U.S. Money Market Funds Back in the Bank Funding Game
Given zero or near zero interest rates everywhere, U.S. money market funds keep returning to playing with fire by financing the short-term dollar requirements of euro-land banks – especially French ones. However, not only that, they also hold vast exposure to banks elsewhere.
From a recent Fitch missive on the topic:
U.S. prime money market fund (MMF) exposure to eurozone banks decreased slightly over the most recent reporting period. Despite the decline within the eurozone as a whole, allocations to French banks continued to increase and, as of end-December 2012, represented 6.5% of MMF assets under management within Fitch Ratings’ sample (see chart, Eurozone Banks — Slight Dip, Despite French Increase). For the first time since end-August 2011, France represents the largest single country exposure within Europe. As a percentage of MMF assets, allocations to French banks are at their highest level since end-September 2011.
To be sure, the overall levels don't seem excessive yet by comparison to the summer of 2011, but they represent a quite hefty percentage of MM fund assets even so:
U.S. MM fund assets in short-term European bank paper, via Fitch
What's more, 13.2% of MM fund assets are invested in Japanese bank paper, 12.4% in Canadian bank paper, and 8.9% in Australian bank paper. The latter two are grave risks due to the potential for their real estate and household debt bubbles blowing up, the former is harboring "Abe risk" (i.e., Shinzo Abe inflation and thus, fiscal crisis risk). We're not sure what the MM fund managers are thinking. That they will be able to jump ship at just the right time, as if by magic?
42% of all U.S. MMF assets are concentrated in just 15 banks (as opposed to less than 29% exposure they have to U.S. Treasury debt). Nine of those are Japanese, Australian and Canadian banks, four are European, and two are U.S. banks (JPM) and (BAC).
We can see how the dollar funding problems have by now ended almost completely for European banks by considering euro basis swaps:
3 month, 1 year, 3 year and 5 year euro basis swaps: happy days are here again.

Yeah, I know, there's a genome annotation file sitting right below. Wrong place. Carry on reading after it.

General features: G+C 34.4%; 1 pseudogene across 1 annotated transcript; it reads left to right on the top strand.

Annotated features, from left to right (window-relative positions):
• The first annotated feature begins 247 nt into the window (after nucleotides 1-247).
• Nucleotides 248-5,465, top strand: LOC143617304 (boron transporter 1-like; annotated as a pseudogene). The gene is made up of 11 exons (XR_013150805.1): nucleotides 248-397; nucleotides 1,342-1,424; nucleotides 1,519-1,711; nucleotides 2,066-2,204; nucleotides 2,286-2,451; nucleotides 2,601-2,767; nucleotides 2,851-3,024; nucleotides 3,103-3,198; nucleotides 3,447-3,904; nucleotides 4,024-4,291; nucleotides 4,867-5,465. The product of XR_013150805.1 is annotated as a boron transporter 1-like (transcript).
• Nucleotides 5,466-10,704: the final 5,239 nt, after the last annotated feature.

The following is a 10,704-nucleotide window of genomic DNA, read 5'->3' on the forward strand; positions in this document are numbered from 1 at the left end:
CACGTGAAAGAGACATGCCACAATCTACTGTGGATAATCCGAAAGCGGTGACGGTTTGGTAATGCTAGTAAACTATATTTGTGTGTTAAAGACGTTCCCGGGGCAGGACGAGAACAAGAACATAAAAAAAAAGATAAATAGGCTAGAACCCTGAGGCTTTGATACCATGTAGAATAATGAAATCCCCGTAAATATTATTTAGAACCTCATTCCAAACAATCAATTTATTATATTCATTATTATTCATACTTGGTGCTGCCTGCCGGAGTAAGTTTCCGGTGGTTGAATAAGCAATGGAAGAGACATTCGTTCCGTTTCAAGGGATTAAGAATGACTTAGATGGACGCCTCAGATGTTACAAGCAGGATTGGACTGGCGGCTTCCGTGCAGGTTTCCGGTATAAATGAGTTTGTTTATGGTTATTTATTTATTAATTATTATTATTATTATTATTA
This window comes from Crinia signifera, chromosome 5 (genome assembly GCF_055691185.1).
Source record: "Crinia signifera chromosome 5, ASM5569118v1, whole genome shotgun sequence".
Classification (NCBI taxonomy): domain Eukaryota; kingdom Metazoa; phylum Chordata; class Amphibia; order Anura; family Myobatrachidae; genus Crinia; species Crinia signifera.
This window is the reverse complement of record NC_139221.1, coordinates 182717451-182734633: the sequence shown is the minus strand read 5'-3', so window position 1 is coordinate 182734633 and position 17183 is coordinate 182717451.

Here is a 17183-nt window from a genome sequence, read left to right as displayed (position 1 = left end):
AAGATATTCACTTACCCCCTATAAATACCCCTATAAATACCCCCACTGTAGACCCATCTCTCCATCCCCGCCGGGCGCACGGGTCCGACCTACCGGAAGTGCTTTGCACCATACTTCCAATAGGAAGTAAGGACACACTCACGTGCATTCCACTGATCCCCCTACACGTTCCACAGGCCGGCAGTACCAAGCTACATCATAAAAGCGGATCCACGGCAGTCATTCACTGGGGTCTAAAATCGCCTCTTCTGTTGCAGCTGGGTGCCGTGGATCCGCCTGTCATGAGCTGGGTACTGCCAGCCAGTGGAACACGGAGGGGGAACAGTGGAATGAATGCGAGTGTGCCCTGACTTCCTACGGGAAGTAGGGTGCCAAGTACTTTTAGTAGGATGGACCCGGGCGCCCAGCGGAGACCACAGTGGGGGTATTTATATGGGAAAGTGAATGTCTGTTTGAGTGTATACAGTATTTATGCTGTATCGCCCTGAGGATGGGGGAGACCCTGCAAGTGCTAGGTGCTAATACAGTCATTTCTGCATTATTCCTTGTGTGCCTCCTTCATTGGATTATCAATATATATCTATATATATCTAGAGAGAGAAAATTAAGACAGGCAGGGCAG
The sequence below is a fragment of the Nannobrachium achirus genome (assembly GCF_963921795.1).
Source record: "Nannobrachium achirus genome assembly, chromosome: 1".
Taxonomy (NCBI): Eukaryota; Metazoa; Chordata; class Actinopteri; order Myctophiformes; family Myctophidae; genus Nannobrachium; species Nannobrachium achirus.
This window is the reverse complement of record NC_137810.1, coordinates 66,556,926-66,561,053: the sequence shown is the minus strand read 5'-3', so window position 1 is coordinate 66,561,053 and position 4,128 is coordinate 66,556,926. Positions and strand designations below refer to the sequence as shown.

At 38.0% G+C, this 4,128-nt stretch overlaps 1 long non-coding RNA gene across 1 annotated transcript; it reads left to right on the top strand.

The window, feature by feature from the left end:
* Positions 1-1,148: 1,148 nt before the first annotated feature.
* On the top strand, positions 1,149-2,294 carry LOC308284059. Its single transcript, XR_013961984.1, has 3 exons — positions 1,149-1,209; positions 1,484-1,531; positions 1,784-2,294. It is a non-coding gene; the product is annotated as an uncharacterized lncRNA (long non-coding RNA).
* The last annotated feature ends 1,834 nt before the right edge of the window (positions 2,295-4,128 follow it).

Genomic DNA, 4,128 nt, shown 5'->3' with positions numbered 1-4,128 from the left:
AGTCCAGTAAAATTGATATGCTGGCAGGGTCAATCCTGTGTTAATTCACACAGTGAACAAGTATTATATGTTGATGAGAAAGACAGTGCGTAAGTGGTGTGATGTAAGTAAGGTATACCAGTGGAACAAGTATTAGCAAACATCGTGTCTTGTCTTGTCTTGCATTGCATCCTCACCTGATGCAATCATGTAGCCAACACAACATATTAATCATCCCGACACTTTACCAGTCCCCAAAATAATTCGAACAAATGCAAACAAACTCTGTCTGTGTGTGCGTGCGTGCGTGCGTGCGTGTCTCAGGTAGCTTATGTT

However, our proprietary European bank CDS index has been perking up a bit lately (possibly the recent troubles of Banca Monte dei Paschi di Siena may have something to do with that).
Our proprietary unweighted index of 5 year CDS on the senior debt of eight major European banks – the white line (BBVA, Banca Monte dei Paschi di Siena, Societe Generale, BNP Paribas, Deutsche Bank, UBS, Intesa Sanpaolo and Unicredito), compared to 5 year CDS on the senior debt of Goldman Sachs (orange), Morgan Stanley (red), Citigroup (green) and Credit Suisse (yellow).
Interestingly, there is still a very wide gap between U.S. and euro-land inflation expectations:
The price of gold (yellow line) versus U.S. (orange line) and euro-land (white line) inflation expectations.
Lastly, here is a chart of the Euro-Stoxx bank index – it could well be that an A-B-C type correction is close to ending, although we can, of course, not be sure of that.
The past two years in the Euro Stoxx bank index, daily. Was the recent rally an a-b-c- corrective move?
Welcome Back, Your Eminence?
The point of all this is to show that current sentiment is the exact opposite of what it was in August to November 2011.
In this context, Bloomberg reports “Bank Bonds Poised to Recapture Pre-Crisis Yield Eminence”. Although the report concerns U.S. banks, the mood in Europe is, if anything, even more bullish. European bank bonds have seen a veritable flood of buyers snapping them up lately: